21 Feb 17 Those of you on the right coast will likely immediately recognize the location in which I took this shot as well as the time of year it was taken. Those of you and the left coast won't. Big Meadow is a large cleared field in Shenandoah National Park in VA and during the first two weeks of every June the local deer population meets here to birth their fawns. The meadow is literally strewn with fawns, but until mom comes to take care of them, every morning and evening, they are bedded down so well that you can literally walk over them and they won't budge to give away their hiding place. We know, because we tried on several occasions to find them and never did even though we walked directly over the areas where they were bedded down and they never gave away their locations. Having no odor of their own, and having mom consume all their waste products while she is nursing them morning and evening, by staying TOTALLY motionless they are well protected from predators. This mom had fed and cleaned up her fawn, then allowed him to play with others for the better part of an hour and was in the process of bedding him down while I was recording the entire event. At this point she was well aware of where I was and was keeping a sharp eye on me making certain I wasn't up to no good. The image isn't a particularly good one because of the fawn's face being obscured, but I love the look on mom's face as she stared directly at me. This was shot with a 5 megapixel camera, the D70, and the first VR lens made by Nikon, the 80 - 400 VR, which has a reputation of not being acceptably sharp, but I call your attention to the hairs around her face and especially near her eyes and will allow you to make your own decision as to sharpness. It is unfortunate that I wasn't quick enough to capture the fawn maybe one second sooner when its head would have been in full view but it is what it is. You can just imagine it being where it should have been.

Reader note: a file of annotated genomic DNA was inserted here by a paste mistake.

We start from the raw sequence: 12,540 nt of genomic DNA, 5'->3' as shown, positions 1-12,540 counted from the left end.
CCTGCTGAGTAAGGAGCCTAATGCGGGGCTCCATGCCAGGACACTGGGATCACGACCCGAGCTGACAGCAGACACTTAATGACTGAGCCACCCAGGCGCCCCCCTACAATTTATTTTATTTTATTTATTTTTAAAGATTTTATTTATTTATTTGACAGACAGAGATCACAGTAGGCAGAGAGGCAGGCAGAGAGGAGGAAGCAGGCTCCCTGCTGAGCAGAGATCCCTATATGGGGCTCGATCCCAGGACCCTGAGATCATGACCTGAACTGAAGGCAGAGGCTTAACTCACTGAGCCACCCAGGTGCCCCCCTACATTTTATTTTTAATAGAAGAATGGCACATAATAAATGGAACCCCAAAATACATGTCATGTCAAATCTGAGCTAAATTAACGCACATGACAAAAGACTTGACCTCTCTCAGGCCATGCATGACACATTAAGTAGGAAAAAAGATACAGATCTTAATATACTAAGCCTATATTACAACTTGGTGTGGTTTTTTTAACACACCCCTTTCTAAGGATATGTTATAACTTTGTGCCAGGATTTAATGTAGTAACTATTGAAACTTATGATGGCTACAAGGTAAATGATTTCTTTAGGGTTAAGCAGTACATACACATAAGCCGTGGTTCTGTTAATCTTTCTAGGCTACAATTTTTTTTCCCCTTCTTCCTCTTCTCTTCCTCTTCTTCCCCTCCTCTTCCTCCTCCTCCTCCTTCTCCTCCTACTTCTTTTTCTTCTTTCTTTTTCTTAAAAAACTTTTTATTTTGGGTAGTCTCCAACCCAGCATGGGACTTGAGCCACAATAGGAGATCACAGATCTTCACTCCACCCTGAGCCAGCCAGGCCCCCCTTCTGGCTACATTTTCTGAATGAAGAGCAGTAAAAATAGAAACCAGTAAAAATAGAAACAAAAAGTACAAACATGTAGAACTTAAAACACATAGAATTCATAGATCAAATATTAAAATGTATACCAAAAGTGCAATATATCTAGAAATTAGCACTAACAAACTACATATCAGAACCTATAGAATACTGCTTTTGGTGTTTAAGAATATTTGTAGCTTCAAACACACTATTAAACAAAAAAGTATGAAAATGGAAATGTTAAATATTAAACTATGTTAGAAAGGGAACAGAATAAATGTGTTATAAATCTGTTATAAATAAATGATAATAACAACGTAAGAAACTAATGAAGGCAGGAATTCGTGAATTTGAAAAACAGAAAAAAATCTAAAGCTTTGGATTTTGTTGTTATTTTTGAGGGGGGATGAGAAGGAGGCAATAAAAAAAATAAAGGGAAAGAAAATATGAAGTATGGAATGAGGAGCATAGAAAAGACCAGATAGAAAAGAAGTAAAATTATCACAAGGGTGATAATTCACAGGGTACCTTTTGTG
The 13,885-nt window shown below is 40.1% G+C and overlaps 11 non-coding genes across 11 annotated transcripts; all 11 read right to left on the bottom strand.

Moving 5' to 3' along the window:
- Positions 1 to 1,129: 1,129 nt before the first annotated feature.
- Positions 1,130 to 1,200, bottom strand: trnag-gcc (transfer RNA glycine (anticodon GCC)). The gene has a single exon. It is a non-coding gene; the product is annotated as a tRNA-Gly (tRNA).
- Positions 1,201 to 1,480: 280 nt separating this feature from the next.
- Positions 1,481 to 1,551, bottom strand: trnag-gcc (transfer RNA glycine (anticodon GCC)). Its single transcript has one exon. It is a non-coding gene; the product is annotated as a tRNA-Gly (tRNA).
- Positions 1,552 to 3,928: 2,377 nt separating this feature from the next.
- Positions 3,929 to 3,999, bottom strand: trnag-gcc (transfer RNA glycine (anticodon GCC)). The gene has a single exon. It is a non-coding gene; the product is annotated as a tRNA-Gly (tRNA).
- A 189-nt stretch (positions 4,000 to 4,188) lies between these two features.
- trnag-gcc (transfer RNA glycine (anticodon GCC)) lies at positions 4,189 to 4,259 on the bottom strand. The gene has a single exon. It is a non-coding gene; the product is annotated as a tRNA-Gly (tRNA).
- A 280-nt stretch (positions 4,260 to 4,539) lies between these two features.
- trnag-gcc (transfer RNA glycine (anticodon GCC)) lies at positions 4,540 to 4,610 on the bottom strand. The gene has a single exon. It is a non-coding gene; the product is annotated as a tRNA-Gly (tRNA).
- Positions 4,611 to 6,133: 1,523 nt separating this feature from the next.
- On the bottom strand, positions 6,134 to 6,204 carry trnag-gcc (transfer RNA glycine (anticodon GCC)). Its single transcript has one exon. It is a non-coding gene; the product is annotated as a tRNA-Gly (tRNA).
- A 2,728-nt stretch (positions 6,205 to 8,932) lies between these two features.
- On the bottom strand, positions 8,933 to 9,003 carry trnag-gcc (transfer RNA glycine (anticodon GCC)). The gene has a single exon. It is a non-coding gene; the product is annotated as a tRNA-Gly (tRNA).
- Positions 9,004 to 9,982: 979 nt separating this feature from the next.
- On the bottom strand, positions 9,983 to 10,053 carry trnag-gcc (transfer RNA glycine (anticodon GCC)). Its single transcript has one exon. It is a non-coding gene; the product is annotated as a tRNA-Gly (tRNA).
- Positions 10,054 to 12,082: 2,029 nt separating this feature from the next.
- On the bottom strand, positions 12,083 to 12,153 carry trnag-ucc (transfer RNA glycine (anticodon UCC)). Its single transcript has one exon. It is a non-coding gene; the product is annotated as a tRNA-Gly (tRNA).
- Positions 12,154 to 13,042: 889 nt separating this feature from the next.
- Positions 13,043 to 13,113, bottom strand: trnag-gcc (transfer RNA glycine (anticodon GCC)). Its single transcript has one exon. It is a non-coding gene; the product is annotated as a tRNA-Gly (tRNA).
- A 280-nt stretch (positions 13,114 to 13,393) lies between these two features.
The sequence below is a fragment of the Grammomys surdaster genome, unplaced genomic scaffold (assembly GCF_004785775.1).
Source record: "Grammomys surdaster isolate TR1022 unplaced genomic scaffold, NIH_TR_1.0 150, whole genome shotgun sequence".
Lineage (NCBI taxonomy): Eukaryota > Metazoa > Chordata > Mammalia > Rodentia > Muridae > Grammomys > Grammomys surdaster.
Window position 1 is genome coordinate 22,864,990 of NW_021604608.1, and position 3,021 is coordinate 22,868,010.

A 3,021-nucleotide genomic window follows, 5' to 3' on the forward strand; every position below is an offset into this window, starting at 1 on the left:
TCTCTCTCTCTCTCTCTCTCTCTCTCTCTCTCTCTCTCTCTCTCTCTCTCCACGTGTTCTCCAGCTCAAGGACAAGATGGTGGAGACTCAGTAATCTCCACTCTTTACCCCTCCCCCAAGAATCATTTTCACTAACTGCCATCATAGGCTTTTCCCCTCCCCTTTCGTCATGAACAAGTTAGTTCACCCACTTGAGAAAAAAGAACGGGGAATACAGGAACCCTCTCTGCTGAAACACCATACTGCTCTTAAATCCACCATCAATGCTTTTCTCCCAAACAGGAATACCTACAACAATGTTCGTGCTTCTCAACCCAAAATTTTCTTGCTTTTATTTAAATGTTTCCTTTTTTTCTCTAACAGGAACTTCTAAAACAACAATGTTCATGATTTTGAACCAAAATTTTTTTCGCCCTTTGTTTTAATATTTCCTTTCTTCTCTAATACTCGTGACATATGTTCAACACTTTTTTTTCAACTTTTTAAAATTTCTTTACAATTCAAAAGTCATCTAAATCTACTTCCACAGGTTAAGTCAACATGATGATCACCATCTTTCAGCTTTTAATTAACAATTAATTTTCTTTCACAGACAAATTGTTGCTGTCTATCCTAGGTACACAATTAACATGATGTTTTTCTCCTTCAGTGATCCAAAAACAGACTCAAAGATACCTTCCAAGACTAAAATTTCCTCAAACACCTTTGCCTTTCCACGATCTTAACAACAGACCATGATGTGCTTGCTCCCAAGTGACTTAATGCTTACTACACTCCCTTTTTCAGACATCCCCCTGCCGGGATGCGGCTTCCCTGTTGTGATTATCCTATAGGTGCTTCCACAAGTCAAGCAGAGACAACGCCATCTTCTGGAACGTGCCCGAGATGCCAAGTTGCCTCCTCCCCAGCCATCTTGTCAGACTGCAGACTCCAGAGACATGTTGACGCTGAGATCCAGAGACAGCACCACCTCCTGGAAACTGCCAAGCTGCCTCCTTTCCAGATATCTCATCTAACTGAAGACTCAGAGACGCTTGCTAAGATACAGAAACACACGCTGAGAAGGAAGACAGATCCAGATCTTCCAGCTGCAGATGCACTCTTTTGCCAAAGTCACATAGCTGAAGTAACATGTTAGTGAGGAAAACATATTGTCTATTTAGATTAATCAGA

This is straight from the camera with the D70 and the 80 - 400 lens set to 400mm which would be the equivalent of 600mm on a film body; Aperture Priority; ISO 200; 1/200 sec @ f / 7.1